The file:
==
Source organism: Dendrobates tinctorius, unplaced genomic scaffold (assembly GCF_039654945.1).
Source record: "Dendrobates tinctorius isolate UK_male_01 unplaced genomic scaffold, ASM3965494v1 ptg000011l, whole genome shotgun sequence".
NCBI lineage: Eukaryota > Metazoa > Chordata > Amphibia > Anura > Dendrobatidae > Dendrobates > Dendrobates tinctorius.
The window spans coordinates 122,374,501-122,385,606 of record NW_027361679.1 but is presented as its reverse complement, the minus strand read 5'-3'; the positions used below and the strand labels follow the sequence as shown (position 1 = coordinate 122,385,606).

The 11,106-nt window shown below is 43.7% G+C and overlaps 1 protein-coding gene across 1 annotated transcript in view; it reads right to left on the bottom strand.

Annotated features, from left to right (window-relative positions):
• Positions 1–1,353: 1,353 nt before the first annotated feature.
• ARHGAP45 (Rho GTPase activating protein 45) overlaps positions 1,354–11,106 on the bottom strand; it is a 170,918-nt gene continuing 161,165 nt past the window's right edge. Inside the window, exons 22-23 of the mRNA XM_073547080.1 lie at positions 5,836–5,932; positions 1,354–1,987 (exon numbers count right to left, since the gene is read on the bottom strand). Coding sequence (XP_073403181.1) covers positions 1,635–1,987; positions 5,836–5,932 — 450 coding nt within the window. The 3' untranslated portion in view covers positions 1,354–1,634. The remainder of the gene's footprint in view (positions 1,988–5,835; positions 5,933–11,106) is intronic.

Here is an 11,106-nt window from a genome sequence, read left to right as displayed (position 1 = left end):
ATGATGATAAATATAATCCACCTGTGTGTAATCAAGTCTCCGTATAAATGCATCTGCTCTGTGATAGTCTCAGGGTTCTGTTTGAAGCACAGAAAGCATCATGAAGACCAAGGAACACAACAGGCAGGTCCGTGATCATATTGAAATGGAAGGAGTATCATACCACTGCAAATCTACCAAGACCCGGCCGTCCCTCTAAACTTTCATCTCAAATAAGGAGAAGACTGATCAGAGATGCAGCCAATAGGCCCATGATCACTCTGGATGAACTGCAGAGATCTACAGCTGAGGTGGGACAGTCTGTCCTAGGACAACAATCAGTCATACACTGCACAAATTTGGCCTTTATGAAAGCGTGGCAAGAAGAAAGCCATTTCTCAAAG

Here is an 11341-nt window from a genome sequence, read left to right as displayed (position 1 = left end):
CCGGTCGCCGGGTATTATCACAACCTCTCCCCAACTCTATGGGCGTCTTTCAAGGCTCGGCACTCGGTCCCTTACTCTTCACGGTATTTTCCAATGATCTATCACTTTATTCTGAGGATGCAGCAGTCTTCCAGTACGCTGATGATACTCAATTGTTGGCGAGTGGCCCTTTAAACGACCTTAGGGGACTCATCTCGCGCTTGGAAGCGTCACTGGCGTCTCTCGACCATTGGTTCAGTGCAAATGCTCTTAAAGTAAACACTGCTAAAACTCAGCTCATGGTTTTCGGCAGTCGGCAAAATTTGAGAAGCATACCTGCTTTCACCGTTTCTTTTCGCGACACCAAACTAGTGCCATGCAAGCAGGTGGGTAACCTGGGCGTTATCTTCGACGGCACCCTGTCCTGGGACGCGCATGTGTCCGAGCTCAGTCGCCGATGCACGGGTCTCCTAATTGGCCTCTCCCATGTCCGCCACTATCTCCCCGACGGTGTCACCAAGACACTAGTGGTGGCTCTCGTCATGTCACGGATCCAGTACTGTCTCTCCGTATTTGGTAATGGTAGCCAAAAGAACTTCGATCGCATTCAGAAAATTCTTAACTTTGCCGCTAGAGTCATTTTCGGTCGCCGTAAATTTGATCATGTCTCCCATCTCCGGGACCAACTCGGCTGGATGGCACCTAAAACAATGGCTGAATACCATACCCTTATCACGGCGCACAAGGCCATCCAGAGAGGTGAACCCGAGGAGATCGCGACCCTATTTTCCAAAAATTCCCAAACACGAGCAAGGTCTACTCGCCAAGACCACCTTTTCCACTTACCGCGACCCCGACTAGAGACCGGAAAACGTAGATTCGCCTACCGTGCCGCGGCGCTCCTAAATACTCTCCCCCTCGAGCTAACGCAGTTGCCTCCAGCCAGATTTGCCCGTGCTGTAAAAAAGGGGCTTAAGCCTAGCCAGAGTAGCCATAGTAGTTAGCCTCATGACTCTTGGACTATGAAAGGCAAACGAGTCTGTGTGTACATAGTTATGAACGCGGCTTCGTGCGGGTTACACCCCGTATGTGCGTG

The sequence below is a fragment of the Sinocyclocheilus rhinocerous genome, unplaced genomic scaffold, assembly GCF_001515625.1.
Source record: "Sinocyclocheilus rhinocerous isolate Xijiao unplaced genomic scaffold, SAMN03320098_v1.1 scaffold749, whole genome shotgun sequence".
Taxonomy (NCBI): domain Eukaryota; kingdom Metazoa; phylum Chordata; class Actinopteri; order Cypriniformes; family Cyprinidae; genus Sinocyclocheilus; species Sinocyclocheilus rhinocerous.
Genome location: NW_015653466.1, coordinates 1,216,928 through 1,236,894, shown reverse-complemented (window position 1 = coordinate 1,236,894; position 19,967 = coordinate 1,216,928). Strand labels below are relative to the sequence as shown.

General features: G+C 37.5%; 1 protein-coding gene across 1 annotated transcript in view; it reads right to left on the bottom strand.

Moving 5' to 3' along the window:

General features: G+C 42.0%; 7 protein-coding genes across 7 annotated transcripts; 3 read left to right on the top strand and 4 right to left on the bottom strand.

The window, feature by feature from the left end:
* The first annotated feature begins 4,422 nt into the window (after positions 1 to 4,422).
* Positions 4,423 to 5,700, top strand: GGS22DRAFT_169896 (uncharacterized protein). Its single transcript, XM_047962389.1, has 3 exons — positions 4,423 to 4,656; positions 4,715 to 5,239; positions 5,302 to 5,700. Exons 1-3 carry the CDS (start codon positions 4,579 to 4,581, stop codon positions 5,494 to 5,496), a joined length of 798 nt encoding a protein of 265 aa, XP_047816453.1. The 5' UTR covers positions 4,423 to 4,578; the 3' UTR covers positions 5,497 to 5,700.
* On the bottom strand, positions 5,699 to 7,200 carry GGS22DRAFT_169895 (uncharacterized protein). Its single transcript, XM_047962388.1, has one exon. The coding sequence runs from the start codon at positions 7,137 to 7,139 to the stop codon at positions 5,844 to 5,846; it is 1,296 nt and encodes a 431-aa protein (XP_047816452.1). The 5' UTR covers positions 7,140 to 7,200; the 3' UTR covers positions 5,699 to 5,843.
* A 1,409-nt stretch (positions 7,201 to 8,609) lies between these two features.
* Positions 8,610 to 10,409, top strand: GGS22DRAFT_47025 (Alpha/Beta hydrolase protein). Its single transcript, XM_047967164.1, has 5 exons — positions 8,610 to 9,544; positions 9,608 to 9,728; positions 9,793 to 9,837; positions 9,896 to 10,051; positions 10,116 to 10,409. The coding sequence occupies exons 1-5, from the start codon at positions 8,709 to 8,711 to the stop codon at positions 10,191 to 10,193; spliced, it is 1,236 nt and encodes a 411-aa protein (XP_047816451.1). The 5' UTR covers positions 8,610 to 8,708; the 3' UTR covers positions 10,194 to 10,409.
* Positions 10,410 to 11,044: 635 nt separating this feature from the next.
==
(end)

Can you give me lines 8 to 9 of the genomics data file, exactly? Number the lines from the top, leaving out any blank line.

• ARHGAP45 (Rho GTPase activating protein 45) overlaps positions 1,354–11,106 on the bottom strand; it is a 170,918-nt gene continuing 161,165 nt past the window's right edge. Inside the window, exons 22-23 of the mRNA XM_073547080.1 lie at positions 5,836–5,932; positions 1,354–1,987 (exon numbers count right to left, since the gene is read on the bottom strand). Coding sequence (XP_073403181.1) covers positions 1,635–1,987; positions 5,836–5,932 — 450 coding nt within the window. The 3' untranslated portion in view covers positions 1,354–1,634. The remainder of the gene's footprint in view (positions 1,988–5,835; positions 5,933–11,106) is intronic.

Here is an 11,106-nt window from a genome sequence, read left to right as displayed (position 1 = left end):